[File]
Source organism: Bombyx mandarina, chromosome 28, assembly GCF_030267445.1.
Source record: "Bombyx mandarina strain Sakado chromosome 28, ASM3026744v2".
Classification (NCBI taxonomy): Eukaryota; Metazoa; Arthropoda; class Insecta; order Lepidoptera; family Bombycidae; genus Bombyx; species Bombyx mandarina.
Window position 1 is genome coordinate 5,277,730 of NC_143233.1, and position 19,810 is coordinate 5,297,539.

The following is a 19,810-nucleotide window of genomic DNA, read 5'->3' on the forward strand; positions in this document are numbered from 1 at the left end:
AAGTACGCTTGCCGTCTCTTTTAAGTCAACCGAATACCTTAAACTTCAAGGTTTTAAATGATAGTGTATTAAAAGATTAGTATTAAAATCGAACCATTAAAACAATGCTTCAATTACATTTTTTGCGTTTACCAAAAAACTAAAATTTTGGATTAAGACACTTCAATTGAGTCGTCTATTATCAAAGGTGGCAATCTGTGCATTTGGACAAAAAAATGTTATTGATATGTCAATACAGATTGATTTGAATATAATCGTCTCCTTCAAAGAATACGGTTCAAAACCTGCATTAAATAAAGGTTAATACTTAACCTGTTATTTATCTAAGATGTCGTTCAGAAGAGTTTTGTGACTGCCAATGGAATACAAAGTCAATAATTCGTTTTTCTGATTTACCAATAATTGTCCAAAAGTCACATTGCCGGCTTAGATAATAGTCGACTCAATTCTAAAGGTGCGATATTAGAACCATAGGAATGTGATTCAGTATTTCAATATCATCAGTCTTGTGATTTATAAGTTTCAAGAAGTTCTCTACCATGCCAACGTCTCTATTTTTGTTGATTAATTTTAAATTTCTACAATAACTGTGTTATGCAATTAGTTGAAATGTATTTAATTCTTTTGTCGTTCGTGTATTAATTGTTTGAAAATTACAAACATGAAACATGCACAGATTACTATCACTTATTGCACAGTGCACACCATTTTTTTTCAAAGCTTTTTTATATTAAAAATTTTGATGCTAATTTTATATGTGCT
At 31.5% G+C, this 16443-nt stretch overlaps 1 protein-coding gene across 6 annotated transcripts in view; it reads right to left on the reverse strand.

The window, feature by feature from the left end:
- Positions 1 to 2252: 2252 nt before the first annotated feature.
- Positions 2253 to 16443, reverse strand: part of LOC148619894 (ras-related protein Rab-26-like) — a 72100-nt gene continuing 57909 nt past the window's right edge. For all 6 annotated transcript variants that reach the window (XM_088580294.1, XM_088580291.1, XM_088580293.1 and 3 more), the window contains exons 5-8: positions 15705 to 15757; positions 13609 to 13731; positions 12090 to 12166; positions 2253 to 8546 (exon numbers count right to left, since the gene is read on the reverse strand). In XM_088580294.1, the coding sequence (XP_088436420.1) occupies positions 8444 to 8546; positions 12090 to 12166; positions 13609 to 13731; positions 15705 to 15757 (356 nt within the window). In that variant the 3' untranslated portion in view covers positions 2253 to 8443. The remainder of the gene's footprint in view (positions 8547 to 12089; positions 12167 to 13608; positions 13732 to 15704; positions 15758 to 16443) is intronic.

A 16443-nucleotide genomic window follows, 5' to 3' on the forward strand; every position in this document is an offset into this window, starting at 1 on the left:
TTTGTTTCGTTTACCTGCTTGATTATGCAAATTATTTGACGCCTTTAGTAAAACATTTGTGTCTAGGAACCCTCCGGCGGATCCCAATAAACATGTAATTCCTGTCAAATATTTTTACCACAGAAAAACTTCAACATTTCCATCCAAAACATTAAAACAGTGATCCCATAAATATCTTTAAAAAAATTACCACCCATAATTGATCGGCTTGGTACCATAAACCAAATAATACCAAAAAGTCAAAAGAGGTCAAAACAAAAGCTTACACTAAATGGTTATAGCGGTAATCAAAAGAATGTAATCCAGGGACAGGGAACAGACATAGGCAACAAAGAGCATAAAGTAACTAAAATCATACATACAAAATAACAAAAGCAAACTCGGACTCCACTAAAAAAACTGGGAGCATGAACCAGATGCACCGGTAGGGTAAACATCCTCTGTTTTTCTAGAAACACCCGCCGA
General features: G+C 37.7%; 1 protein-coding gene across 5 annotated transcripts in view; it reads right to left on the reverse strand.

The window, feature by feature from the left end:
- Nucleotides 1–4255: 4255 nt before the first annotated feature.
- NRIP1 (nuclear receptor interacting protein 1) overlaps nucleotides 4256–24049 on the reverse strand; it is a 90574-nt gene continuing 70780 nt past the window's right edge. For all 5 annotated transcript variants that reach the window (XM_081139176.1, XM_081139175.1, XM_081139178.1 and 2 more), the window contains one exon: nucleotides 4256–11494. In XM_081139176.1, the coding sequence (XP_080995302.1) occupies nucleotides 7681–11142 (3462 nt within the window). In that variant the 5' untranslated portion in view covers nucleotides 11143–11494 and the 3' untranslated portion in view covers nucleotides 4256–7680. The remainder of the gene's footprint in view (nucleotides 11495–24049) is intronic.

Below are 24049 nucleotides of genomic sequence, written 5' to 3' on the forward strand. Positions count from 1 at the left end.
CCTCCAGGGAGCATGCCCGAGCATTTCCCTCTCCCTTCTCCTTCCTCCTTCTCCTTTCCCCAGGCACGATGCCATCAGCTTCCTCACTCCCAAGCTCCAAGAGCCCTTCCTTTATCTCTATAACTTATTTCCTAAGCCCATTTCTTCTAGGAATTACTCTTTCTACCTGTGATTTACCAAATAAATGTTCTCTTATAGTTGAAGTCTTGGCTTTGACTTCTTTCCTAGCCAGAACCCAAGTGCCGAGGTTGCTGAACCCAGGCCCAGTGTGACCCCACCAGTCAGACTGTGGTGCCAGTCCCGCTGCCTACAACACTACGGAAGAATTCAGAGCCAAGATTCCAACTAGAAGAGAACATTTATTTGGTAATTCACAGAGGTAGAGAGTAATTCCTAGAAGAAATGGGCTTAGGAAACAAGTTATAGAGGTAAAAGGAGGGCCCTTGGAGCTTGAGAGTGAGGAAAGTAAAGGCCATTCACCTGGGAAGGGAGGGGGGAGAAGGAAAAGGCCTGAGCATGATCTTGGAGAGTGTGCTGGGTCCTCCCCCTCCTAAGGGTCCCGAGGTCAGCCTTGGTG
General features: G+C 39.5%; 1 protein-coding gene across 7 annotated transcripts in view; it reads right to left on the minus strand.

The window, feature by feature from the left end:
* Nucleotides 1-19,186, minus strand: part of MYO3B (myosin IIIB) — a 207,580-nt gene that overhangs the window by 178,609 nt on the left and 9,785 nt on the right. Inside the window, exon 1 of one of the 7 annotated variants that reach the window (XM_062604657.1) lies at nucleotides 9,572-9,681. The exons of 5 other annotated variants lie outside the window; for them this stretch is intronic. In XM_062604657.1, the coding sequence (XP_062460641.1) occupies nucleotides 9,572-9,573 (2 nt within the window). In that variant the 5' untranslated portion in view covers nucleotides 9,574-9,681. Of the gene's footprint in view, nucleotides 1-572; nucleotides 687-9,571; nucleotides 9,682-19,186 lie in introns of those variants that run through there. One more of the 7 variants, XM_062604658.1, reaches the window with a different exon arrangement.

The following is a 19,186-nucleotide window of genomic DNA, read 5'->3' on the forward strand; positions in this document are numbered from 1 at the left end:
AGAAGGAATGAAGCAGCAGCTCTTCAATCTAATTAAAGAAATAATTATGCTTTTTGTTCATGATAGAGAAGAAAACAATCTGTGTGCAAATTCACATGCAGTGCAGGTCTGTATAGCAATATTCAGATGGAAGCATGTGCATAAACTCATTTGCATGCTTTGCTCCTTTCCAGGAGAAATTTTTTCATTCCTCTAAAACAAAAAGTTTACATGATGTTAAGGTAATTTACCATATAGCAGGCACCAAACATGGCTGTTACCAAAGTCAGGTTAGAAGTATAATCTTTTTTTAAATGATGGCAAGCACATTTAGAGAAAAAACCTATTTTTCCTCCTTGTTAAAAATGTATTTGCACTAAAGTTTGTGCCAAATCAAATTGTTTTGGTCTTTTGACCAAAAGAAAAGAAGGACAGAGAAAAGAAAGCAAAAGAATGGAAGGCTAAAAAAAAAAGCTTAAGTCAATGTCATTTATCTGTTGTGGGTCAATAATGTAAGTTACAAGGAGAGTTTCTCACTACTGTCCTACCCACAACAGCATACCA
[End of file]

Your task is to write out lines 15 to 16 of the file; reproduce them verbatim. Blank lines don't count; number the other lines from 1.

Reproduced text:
- Nucleotides 1–4255: 4255 nt before the first annotated feature.
- NRIP1 (nuclear receptor interacting protein 1) overlaps nucleotides 4256–24049 on the reverse strand; it is a 90574-nt gene continuing 70780 nt past the window's right edge. For all 5 annotated transcript variants that reach the window (XM_081139176.1, XM_081139175.1, XM_081139178.1 and 2 more), the window contains one exon: nucleotides 4256–11494. In XM_081139176.1, the coding sequence (XP_080995302.1) occupies nucleotides 7681–11142 (3462 nt within the window). In that variant the 5' untranslated portion in view covers nucleotides 11143–11494 and the 3' untranslated portion in view covers nucleotides 4256–7680. The remainder of the gene's footprint in view (nucleotides 11495–24049) is intronic.